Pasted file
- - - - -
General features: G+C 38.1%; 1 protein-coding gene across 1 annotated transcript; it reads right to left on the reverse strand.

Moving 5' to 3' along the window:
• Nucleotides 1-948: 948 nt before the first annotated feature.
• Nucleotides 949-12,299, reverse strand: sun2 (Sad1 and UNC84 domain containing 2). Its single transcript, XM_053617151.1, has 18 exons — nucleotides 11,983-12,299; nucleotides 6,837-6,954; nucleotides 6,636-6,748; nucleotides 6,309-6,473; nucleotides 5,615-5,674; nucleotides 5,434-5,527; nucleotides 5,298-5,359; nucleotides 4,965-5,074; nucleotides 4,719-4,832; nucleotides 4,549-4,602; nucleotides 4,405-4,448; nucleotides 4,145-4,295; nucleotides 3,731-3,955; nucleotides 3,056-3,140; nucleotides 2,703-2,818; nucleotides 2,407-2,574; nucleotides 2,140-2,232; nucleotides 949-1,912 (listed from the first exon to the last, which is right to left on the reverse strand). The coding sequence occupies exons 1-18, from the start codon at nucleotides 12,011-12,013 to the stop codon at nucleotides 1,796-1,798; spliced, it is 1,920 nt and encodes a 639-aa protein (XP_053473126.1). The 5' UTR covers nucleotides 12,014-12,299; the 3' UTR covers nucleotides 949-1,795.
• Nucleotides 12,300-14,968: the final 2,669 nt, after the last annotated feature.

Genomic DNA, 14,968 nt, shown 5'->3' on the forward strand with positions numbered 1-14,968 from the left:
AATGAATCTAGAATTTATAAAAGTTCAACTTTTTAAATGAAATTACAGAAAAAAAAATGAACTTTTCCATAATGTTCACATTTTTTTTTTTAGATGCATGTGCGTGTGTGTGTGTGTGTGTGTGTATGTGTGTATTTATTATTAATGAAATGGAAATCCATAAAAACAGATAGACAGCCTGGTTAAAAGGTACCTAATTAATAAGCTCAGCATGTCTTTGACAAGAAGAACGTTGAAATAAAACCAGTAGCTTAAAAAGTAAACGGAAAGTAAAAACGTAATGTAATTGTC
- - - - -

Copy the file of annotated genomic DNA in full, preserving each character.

General features: G+C 38.1%; 1 protein-coding gene across 1 annotated transcript; it reads right to left on the reverse strand.

Moving 5' to 3' along the window:
• Nucleotides 1-948: 948 nt before the first annotated feature.
• Nucleotides 949-12,299, reverse strand: sun2 (Sad1 and UNC84 domain containing 2). Its single transcript, XM_053617151.1, has 18 exons — nucleotides 11,983-12,299; nucleotides 6,837-6,954; nucleotides 6,636-6,748; nucleotides 6,309-6,473; nucleotides 5,615-5,674; nucleotides 5,434-5,527; nucleotides 5,298-5,359; nucleotides 4,965-5,074; nucleotides 4,719-4,832; nucleotides 4,549-4,602; nucleotides 4,405-4,448; nucleotides 4,145-4,295; nucleotides 3,731-3,955; nucleotides 3,056-3,140; nucleotides 2,703-2,818; nucleotides 2,407-2,574; nucleotides 2,140-2,232; nucleotides 949-1,912 (listed from the first exon to the last, which is right to left on the reverse strand). The coding sequence occupies exons 1-18, from the start codon at nucleotides 12,011-12,013 to the stop codon at nucleotides 1,796-1,798; spliced, it is 1,920 nt and encodes a 639-aa protein (XP_053473126.1). The 5' UTR covers nucleotides 12,014-12,299; the 3' UTR covers nucleotides 949-1,795.
• Nucleotides 12,300-14,968: the final 2,669 nt, after the last annotated feature.

Genomic DNA, 14,968 nt, shown 5'->3' on the forward strand with positions numbered 1-14,968 from the left:
AATGAATCTAGAATTTATAAAAGTTCAACTTTTTAAATGAAATTACAGAAAAAAAAATGAACTTTTCCATAATGTTCACATTTTTTTTTTTAGATGCATGTGCGTGTGTGTGTGTGTGTGTGTGTATGTGTGTATTTATTATTAATGAAATGGAAATCCATAAAAACAGATAGACAGCCTGGTTAAAAGGTACCTAATTAATAAGCTCAGCATGTCTTTGACAAGAAGAACGTTGAAATAAAACCAGTAGCTTAAAAAGTAAACGGAAAGTAAAAACGTAATGTAATTGTC